Watch the video. What is he doing to be healthy? You should find eight (8) things.
1. running/jogging (at 0:06 and 1:53)
2. skipping rope (at 0:21 and 1:21)
3. push-ups (at 0:25 and 0:50)
4. boxing (0:35)
5. lifting weights (1:00 and 1:25 and 2:25)
6. sit-ups (1:05)
7. chin-ups (1:35)
8. running up stairs (2:12)
Page 22, Exercise 1
What does each person do to be healthy?
Brian Jones …
– doesn’t eat junk food.
– doesn’t eat red meat.
– does karate.
Carmen Sanchez …
– drinks diet drinks.
Mei-ling Yu …
– walks everywhere.
Michael Evans …
– eats a lot of snacks.
– doesn’t exercise at all.
Lisa da Silva …
– eats anything she wants.
The Parks …
– exercise six days a week.
– go swimming every other day.
– go to the gym every other day.
– go hiking once in a while.
How about you? What do you do to be healthy?
Page 23, Exercise 2, Part A
1. A: How do you cope with stress?
B: I’m taking … I’m enjoying … don’t get
2. A: What kind of exercise do you usually do?
B: like … go … I’m not swimming … goes
3. A: Are you eating a lot of fast food these days?
B: love … I’m trying … doesn’t like
Page 23, Exercise 3, Part A
1. Ian: “I’m trying to cut down on _chocolate_ and _candy_.
2. Kaylie: “I want to give up _coffee_, but I can’t. It’s very hard.
3. Martin: “I _drive_ everywhere. It’s bad, I know. I never _walk_.
4. Silvia: “I _work_ a lot. I _get home_ late almost every night.
cut down sth: (phrasal verb) to eat or drink less of something, or to reduce the amount or number of something
e.g. My doctor says I should cut down on cigarettes.
give up sth: (phrasal verb) to stop an unhealthy habit or stop having something unhealthy
e.g. I gave up smoking cigarettes.
1. Do you eat chocolate or candy? Are you trying to cut down? Why or why not?
2. Do you drink a lot of coffee? Do you want to give it up? Why or why not?
3. How do you get around? Do you drive, use public transportation, or walk? Why?
4. Do you get home late almost every night? Why or why not? Do you want to get home earlier?
Page 25, Exercise 3
Listen and answer the questions.
1. How does Mark feel?
3. What is he doing (because of how he is feeling)?
4. What is Sonia’s advice?
1. He feels awful.
2. He has a terrible cold.
3. He is taking cold medicine.
4. She suggests that he drink hot vinegar with honey.
[vinegar: (noun) a sour liquid that is used in cooking, often made from wine]
Practice the conversation again, but change the words.
cold –> fever // flu // cough // stomachache // toothache // headache // sore throat // upset stomach // allergy
drink hot vinegar with honey –> stay in bed // go to the doctor // lie down for a while // drink hot tea with honey // take aspirin
B: Hi, _Richard_. How are you feeling?
A: Awful. I still have this terrible _stomachache_.
B: That’s too bad. Are you taking anything for it?
A: Just some _stomachache_ medicine.
B: Hmm. I never take that stuff when I have a _stomachache_. But if I get a really bad _stomachache_, I _lie down for a while_.
A: Oh, no thanks! I don’t feel that bad.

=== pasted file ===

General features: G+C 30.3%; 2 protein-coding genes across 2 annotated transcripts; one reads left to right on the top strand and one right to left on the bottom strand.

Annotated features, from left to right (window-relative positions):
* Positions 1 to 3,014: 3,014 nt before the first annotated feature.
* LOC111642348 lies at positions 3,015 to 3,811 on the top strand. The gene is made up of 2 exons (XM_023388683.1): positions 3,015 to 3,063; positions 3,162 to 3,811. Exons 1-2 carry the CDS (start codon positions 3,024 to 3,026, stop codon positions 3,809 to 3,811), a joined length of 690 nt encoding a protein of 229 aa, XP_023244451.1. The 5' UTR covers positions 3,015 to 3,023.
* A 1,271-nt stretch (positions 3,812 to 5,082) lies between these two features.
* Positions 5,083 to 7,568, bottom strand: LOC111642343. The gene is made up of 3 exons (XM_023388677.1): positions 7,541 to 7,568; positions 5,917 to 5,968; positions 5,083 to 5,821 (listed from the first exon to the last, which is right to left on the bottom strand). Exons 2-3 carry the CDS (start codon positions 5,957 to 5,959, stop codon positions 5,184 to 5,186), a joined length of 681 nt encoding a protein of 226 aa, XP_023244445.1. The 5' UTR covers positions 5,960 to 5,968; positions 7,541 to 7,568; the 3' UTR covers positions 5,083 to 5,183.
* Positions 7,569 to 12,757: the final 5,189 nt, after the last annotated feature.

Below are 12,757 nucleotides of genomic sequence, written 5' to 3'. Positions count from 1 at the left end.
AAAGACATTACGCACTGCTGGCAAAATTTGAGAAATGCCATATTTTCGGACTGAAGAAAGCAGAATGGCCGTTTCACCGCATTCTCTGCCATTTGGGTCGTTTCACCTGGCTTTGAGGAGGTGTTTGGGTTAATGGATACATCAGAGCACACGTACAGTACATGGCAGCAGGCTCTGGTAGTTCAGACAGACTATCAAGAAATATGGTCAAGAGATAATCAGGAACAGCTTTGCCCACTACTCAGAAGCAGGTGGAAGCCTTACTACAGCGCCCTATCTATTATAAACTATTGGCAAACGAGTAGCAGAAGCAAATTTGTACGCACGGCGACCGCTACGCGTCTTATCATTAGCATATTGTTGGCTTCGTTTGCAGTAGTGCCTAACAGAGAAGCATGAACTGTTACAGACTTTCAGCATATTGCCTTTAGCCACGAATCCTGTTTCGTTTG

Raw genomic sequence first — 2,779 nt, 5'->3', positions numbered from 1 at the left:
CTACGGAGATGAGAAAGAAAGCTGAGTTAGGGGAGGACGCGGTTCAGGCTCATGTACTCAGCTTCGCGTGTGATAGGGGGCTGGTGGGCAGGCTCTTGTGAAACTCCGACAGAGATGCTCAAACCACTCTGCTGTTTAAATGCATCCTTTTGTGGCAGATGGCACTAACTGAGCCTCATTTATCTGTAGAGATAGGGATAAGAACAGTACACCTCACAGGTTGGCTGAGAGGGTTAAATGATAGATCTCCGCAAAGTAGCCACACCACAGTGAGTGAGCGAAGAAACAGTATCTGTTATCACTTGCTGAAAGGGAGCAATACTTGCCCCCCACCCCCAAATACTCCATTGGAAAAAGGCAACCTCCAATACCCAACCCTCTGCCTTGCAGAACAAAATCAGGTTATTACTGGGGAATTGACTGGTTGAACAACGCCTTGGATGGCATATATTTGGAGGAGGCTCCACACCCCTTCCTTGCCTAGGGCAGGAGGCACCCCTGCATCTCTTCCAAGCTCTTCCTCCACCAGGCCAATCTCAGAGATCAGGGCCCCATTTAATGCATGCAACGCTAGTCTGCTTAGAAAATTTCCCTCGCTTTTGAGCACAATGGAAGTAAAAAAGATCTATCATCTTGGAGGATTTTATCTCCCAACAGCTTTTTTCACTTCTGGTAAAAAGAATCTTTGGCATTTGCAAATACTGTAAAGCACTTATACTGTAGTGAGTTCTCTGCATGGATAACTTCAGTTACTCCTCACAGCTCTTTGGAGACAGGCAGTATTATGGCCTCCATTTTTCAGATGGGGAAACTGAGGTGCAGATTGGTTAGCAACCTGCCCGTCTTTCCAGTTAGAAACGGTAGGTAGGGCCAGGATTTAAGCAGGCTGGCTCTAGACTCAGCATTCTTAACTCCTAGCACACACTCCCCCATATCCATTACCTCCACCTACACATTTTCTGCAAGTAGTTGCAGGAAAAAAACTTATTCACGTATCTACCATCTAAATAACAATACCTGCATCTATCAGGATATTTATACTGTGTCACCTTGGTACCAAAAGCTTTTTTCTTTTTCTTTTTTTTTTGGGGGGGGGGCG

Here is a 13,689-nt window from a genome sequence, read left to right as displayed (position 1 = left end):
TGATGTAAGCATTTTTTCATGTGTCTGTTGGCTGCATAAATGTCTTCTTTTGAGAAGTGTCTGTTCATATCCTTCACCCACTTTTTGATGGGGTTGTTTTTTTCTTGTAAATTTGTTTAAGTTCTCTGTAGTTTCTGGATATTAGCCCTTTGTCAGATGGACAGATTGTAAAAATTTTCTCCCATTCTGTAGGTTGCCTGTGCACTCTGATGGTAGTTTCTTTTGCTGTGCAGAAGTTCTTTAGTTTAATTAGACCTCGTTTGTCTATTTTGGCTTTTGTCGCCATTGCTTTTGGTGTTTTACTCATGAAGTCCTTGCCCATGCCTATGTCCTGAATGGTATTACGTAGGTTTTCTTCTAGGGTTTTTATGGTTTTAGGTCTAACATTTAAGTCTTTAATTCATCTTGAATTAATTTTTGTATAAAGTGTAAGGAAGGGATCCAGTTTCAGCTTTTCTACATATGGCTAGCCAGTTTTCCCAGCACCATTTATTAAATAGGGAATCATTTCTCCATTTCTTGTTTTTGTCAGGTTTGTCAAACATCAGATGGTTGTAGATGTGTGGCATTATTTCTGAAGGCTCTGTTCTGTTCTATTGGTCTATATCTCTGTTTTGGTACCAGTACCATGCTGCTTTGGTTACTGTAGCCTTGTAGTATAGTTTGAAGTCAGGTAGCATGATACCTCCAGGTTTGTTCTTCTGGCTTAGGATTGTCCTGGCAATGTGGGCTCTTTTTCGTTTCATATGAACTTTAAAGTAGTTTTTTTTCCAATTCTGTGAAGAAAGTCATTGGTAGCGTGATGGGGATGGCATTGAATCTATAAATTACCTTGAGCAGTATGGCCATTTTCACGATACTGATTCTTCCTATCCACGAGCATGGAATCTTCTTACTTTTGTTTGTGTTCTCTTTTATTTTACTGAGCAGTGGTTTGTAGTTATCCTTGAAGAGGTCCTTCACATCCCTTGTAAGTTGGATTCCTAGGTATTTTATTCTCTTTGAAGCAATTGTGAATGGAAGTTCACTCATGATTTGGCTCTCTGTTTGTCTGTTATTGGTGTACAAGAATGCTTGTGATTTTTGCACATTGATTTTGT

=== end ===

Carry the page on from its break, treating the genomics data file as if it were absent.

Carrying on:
Page 25, Exercise 4
“If” and “when” have very similar meanings and usage (almost the same).
when –> usual situations
if –> unusual situations
You can change the order of the clauses.
When the when/if clause comes first, put a comma (,) after the clause.
Page 25, Exercise 4, Part A
Join the phrases to make sentences that are true for you. Use “when” or “if” and an adverb of frequency.
always — almost always – usually — often — sometimes — rarely — hardly ever — never
1. have a fever / take medicine
When I have a fever, I rarely take medicine.
2. get a stomachache / stay in bed
I almost always stay in bed if I get a stomachache.
Read your sentences to each other.
If you are similar, respond with “too.”
If you are not similar, tell your partner about yourself.
A: When I have a fever, I rarely take medicine.
B: Me, too.
A: I almost always stay in bed if I get a stomachache.
B: Oh, really? If I get a stomachache, I hardly ever stay in bed.
Page 26, Exercise 1, Part A
* how come: (phrase) [informal] used to ask about the reason for something, especially when you feel surprised about it
A: “Kate’s gone to the party on her own.”
B: “How come?”
Books closed. Listen and answer the questions.
1. Why is Adam tired?
2. Where does he work?
3. When does he wake up?
4. When does he go to bed?
1. He is tired because he is working two jobs. He is only getting about four hours’ sleep each night.
2. He works at a supermarket and at a restaurant.
3. He wakes up at around 5:30 a.m.
4. He goes to bed around 1:00 or 1:30 a.m.
Page 29, Exercise 2, Part B
* chill out: (phrasal verb) [informal] to relax completely, or not allow things to upset you
e.g. “Chill out, Dad – if we miss this train there’s always another one.”
Do two things:
1. Number the pictures.
2. Write the activity under the picture.
– sit in a park
– take a bath
– fish/go fishing
– read a book
Page 29, Exercise 2, Part C
What else do they do to relax? Listen and write them down.
1. When she’s tired, she sometimes watches TV.
2. He likes to sit and watch people at the mall.
3. She plays with her little girl.
4. He likes to swim –especially alone.
Homework: Page 29, Exercise 1, Part C
1. If you …
– can’t sleep well or can’t concentrate.
– feel depressed or want to cry a lot.
– have a headache or an upset stomach.
– can’t relax and you feel irritable.
– are extremely tired.
2. Stress can make you sick. It can also affect your memory or concentration.
3. If you feel stressed, you can …
– take a deep breath.
– talk to a friend.
– take a bath or have a massage.
– do something you enjoy.
4. I like the idea about talking to a friend because it’s an easy thing to do.
5. I think the leaflet is helpful because it gives some ideas about how to deal with stress.